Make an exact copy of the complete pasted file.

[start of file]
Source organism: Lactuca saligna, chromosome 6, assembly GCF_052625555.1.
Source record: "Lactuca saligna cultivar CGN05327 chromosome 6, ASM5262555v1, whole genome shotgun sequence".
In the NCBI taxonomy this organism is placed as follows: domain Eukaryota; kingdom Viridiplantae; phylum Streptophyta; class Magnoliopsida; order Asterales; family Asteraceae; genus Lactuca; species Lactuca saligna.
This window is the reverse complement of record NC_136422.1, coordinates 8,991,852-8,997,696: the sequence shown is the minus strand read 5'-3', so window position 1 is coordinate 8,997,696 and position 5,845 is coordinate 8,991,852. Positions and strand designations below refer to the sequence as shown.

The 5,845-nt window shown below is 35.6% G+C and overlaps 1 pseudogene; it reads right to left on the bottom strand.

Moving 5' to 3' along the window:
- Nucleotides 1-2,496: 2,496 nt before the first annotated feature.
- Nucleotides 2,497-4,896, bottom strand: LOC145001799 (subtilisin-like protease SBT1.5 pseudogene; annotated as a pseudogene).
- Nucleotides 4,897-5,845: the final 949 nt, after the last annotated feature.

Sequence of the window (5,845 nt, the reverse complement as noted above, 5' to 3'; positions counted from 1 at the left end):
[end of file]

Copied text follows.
Source organism: Lactuca saligna, chromosome 6, assembly GCF_052625555.1.
Source record: "Lactuca saligna cultivar CGN05327 chromosome 6, ASM5262555v1, whole genome shotgun sequence".
In the NCBI taxonomy this organism is placed as follows: domain Eukaryota; kingdom Viridiplantae; phylum Streptophyta; class Magnoliopsida; order Asterales; family Asteraceae; genus Lactuca; species Lactuca saligna.
This window is the reverse complement of record NC_136422.1, coordinates 8,991,852-8,997,696: the sequence shown is the minus strand read 5'-3', so window position 1 is coordinate 8,997,696 and position 5,845 is coordinate 8,991,852. Positions and strand designations below refer to the sequence as shown.

The 5,845-nt window shown below is 35.6% G+C and overlaps 1 pseudogene; it reads right to left on the bottom strand.

Moving 5' to 3' along the window:
- Nucleotides 1-2,496: 2,496 nt before the first annotated feature.
- Nucleotides 2,497-4,896, bottom strand: LOC145001799 (subtilisin-like protease SBT1.5 pseudogene; annotated as a pseudogene).
- Nucleotides 4,897-5,845: the final 949 nt, after the last annotated feature.

Sequence of the window (5,845 nt, the reverse complement as noted above, 5' to 3'; positions counted from 1 at the left end):